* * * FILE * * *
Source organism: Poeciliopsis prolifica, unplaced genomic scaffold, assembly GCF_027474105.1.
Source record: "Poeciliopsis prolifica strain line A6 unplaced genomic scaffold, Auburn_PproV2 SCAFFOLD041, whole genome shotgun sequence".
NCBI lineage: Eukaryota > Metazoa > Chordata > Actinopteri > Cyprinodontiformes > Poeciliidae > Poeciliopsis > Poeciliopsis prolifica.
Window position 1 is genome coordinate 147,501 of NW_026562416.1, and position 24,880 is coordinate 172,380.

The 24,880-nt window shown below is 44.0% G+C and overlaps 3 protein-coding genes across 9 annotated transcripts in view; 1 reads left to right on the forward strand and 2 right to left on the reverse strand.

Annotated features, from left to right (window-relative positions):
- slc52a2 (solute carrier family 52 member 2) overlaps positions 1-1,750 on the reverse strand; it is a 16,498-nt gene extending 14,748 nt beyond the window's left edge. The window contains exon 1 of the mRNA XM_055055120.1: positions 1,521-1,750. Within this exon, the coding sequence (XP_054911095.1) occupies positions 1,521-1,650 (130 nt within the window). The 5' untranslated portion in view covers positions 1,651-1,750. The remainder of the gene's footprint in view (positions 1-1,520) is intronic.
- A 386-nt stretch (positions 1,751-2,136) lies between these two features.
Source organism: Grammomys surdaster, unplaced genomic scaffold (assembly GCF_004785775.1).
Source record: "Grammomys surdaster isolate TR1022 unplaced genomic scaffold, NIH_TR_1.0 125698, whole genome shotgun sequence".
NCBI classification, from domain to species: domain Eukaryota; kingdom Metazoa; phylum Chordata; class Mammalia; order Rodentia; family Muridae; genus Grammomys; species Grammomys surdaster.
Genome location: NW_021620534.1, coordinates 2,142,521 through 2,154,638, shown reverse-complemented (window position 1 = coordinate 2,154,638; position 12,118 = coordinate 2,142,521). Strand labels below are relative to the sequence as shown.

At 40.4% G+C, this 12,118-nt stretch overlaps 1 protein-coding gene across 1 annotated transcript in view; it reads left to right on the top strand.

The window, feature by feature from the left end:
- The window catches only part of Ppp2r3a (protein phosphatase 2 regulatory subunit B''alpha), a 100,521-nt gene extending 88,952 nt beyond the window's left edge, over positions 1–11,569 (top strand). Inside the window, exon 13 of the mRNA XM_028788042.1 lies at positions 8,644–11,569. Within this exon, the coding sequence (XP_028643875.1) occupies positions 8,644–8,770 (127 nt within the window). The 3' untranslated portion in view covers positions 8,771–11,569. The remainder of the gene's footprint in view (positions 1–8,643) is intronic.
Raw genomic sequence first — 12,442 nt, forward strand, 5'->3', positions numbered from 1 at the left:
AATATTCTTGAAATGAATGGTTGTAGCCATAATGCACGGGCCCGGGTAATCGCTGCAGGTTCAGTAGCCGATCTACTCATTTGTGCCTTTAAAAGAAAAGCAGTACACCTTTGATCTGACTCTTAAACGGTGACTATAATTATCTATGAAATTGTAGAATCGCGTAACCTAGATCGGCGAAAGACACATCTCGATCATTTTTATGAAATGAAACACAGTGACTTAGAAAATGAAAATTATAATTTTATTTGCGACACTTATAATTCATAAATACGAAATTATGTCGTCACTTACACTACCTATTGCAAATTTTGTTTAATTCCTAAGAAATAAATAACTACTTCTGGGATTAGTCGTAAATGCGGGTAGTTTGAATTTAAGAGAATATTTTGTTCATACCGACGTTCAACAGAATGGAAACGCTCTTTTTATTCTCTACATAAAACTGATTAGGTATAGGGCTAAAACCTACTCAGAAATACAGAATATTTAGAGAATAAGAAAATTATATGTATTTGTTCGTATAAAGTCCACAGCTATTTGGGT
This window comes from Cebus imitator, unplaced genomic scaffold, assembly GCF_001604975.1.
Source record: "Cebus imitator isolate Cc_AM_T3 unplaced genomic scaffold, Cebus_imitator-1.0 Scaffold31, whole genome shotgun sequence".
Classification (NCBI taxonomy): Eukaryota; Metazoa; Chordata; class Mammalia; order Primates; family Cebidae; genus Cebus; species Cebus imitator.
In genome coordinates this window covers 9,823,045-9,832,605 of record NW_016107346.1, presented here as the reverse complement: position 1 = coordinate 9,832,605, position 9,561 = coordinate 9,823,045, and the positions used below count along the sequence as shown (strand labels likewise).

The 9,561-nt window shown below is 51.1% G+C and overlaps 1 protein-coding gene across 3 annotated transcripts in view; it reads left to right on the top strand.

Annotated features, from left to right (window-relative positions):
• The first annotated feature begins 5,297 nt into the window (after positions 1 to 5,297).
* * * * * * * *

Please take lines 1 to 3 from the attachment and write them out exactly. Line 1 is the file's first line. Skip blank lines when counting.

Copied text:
Source organism: Poeciliopsis prolifica, unplaced genomic scaffold, assembly GCF_027474105.1.
Source record: "Poeciliopsis prolifica strain line A6 unplaced genomic scaffold, Auburn_PproV2 SCAFFOLD041, whole genome shotgun sequence".
NCBI lineage: Eukaryota > Metazoa > Chordata > Actinopteri > Cyprinodontiformes > Poeciliidae > Poeciliopsis > Poeciliopsis prolifica.